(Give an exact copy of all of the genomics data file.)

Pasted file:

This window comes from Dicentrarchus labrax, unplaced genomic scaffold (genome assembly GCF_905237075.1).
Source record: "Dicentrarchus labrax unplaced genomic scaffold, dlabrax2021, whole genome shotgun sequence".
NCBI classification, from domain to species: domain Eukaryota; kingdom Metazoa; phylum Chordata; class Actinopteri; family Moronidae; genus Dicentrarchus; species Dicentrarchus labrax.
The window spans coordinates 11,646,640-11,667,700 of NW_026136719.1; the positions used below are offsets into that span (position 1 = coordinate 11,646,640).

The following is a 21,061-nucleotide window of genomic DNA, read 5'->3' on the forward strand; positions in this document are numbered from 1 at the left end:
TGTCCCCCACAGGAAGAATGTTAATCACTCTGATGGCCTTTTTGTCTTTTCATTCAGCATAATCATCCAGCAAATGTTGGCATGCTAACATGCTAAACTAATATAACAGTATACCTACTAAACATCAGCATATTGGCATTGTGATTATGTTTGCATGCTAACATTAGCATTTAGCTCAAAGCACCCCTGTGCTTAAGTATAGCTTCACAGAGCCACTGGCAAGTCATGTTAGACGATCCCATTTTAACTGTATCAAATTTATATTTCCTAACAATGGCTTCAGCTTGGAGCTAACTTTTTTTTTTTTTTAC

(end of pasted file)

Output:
This window comes from Dicentrarchus labrax, unplaced genomic scaffold (genome assembly GCF_905237075.1).
Source record: "Dicentrarchus labrax unplaced genomic scaffold, dlabrax2021, whole genome shotgun sequence".
NCBI classification, from domain to species: domain Eukaryota; kingdom Metazoa; phylum Chordata; class Actinopteri; family Moronidae; genus Dicentrarchus; species Dicentrarchus labrax.
The window spans coordinates 11,646,640-11,667,700 of NW_026136719.1; the positions used below are offsets into that span (position 1 = coordinate 11,646,640).

The following is a 21,061-nucleotide window of genomic DNA, read 5'->3' on the forward strand; positions in this document are numbered from 1 at the left end:
TGTCCCCCACAGGAAGAATGTTAATCACTCTGATGGCCTTTTTGTCTTTTCATTCAGCATAATCATCCAGCAAATGTTGGCATGCTAACATGCTAAACTAATATAACAGTATACCTACTAAACATCAGCATATTGGCATTGTGATTATGTTTGCATGCTAACATTAGCATTTAGCTCAAAGCACCCCTGTGCTTAAGTATAGCTTCACAGAGCCACTGGCAAGTCATGTTAGACGATCCCATTTTAACTGTATCAAATTTATATTTCCTAACAATGGCTTCAGCTTGGAGCTAACTTTTTTTTTTTTTTAC